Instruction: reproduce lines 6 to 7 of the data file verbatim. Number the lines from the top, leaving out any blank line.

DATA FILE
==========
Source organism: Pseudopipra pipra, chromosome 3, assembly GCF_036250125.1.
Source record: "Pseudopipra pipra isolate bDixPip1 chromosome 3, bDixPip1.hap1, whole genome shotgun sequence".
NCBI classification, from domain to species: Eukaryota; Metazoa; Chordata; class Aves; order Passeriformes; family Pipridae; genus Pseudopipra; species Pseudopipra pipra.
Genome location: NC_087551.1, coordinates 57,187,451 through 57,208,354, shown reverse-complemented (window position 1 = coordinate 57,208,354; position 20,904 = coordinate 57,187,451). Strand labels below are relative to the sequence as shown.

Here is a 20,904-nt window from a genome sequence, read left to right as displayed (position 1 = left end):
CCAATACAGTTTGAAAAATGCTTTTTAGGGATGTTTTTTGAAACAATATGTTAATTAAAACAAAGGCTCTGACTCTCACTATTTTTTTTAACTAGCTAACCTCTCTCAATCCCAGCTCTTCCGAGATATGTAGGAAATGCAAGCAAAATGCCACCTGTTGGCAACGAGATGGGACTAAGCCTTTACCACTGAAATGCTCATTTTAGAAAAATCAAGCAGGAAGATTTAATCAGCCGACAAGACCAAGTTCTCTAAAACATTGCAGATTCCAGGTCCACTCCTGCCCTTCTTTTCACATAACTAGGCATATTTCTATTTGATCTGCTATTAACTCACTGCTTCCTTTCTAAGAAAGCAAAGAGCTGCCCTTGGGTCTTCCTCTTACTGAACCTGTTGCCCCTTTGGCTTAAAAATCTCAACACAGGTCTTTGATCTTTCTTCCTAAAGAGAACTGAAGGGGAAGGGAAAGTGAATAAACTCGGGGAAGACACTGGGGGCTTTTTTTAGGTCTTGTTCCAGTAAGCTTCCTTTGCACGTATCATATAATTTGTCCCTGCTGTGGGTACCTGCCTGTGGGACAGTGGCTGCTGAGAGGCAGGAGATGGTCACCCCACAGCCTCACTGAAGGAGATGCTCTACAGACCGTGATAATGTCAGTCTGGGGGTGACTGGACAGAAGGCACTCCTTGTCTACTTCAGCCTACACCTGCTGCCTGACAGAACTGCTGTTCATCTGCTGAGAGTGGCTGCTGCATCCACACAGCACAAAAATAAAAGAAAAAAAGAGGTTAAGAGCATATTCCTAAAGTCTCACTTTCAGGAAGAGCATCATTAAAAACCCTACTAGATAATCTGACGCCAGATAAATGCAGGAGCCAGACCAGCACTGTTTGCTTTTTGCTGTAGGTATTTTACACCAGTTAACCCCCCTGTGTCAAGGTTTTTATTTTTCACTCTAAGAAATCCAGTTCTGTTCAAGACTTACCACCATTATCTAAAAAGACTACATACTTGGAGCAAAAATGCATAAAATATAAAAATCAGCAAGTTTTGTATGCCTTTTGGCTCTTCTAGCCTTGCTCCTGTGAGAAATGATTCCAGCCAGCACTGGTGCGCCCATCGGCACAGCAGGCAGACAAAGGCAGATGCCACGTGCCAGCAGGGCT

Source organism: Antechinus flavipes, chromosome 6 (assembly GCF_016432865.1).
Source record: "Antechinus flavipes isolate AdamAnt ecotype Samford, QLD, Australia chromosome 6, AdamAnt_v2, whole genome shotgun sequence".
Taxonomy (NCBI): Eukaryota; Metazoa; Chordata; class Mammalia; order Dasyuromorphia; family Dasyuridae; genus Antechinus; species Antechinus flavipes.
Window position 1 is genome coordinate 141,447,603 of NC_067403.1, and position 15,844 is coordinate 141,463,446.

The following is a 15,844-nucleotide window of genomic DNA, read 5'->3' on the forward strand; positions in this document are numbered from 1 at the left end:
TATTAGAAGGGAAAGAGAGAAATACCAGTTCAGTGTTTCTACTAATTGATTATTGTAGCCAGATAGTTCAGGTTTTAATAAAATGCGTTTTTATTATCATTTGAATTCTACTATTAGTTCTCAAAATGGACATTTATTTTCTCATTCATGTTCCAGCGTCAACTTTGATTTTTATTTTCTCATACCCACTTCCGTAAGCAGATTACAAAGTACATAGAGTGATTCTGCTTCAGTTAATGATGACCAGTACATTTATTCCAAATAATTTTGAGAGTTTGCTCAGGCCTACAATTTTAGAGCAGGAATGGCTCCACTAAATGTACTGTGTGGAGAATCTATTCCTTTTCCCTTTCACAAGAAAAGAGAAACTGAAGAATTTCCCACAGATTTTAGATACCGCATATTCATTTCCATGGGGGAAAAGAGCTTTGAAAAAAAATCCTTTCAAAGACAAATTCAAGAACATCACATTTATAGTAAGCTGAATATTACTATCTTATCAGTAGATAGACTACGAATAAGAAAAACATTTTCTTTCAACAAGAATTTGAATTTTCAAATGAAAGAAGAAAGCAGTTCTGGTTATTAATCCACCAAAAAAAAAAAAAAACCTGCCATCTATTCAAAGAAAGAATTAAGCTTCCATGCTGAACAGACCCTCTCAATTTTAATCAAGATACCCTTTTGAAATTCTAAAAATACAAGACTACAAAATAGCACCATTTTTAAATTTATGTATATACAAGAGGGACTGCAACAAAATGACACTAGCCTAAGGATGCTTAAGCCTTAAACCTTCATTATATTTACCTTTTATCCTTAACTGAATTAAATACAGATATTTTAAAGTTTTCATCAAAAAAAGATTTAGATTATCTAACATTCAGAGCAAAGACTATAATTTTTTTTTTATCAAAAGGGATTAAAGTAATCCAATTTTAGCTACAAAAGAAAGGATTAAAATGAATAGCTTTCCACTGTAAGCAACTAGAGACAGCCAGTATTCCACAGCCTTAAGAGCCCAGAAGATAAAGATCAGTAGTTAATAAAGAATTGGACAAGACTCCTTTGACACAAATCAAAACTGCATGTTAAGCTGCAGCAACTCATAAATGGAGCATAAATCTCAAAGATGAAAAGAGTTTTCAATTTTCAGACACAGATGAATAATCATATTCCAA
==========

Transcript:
CCAATACAGTTTGAAAAATGCTTTTTAGGGATGTTTTTTGAAACAATATGTTAATTAAAACAAAGGCTCTGACTCTCACTATTTTTTTTAACTAGCTAACCTCTCTCAATCCCAGCTCTTCCGAGATATGTAGGAAATGCAAGCAAAATGCCACCTGTTGGCAACGAGATGGGACTAAGCCTTTACCACTGAAATGCTCATTTTAGAAAAATCAAGCAGGAAGATTTAATCAGCCGACAAGACCAAGTTCTCTAAAACATTGCAGATTCCAGGTCCACTCCTGCCCTTCTTTTCACATAACTAGGCATATTTCTATTTGATCTGCTATTAACTCACTGCTTCCTTTCTAAGAAAGCAAAGAGCTGCCCTTGGGTCTTCCTCTTACTGAACCTGTTGCCCCTTTGGCTTAAAAATCTCAACACAGGTCTTTGATCTTTCTTCCTAAAGAGAACTGAAGGGGAAGGGAAAGTGAATAAACTCGGGGAAGACACTGGGGGCTTTTTTTAGGTCTTGTTCCAGTAAGCTTCCTTTGCACGTATCATATAATTTGTCCCTGCTGTGGGTACCTGCCTGTGGGACAGTGGCTGCTGAGAGGCAGGAGATGGTCACCCCACAGCCTCACTGAAGGAGATGCTCTACAGACCGTGATAATGTCAGTCTGGGGGTGACTGGACAGAAGGCACTCCTTGTCTACTTCAGCCTACACCTGCTGCCTGACAGAACTGCTGTTCATCTGCTGAGAGTGGCTGCTGCATCCACACAGCACAAAAATAAAAGAAAAAAAGAGGTTAAGAGCATATTCCTAAAGTCTCACTTTCAGGAAGAGCATCATTAAAAACCCTACTAGATAATCTGACGCCAGATAAATGCAGGAGCCAGACCAGCACTGTTTGCTTTTTGCTGTAGGTATTTTACACCAGTTAACCCCCCTGTGTCAAGGTTTTTATTTTTCACTCTAAGAAATCCAGTTCTGTTCAAGACTTACCACCATTATCTAAAAAGACTACATACTTGGAGCAAAAATGCATAAAATATAAAAATCAGCAAGTTTTGTATGCCTTTTGGCTCTTCTAGCCTTGCTCCTGTGAGAAATGATTCCAGCCAGCACTGGTGCGCCCATCGGCACAGCAGGCAGACAAAGGCAGATGCCACGTGCCAGCAGGGCT

Source organism: Antechinus flavipes, chromosome 6 (assembly GCF_016432865.1).